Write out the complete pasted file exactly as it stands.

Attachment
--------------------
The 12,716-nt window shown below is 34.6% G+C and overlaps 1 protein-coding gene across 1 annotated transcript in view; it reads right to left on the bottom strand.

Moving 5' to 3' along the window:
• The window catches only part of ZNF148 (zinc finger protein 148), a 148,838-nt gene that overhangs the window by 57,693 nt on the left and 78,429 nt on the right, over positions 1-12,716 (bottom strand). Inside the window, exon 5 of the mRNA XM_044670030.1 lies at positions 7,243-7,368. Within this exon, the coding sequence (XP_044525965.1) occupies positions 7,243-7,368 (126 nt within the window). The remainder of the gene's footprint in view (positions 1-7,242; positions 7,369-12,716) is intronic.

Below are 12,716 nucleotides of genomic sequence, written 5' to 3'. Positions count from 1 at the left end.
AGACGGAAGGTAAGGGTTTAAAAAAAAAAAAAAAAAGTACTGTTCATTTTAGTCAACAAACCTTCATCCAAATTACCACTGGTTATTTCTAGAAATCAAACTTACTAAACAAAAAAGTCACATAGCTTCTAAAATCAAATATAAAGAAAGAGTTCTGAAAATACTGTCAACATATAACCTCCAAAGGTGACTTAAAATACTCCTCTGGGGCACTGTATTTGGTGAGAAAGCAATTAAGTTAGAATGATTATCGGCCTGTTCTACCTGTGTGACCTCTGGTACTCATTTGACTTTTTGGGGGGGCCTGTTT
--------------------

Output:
The 12,716-nt window shown below is 34.6% G+C and overlaps 1 protein-coding gene across 1 annotated transcript in view; it reads right to left on the bottom strand.

Moving 5' to 3' along the window:
• The window catches only part of ZNF148 (zinc finger protein 148), a 148,838-nt gene that overhangs the window by 57,693 nt on the left and 78,429 nt on the right, over positions 1-12,716 (bottom strand). Inside the window, exon 5 of the mRNA XM_044670030.1 lies at positions 7,243-7,368. Within this exon, the coding sequence (XP_044525965.1) occupies positions 7,243-7,368 (126 nt within the window). The remainder of the gene's footprint in view (positions 1-7,242; positions 7,369-12,716) is intronic.

Below are 12,716 nucleotides of genomic sequence, written 5' to 3'. Positions count from 1 at the left end.
AGACGGAAGGTAAGGGTTTAAAAAAAAAAAAAAAAAGTACTGTTCATTTTAGTCAACAAACCTTCATCCAAATTACCACTGGTTATTTCTAGAAATCAAACTTACTAAACAAAAAAGTCACATAGCTTCTAAAATCAAATATAAAGAAAGAGTTCTGAAAATACTGTCAACATATAACCTCCAAAGGTGACTTAAAATACTCCTCTGGGGCACTGTATTTGGTGAGAAAGCAATTAAGTTAGAATGATTATCGGCCTGTTCTACCTGTGTGACCTCTGGTACTCATTTGACTTTTTGGGGGGGCCTGTTT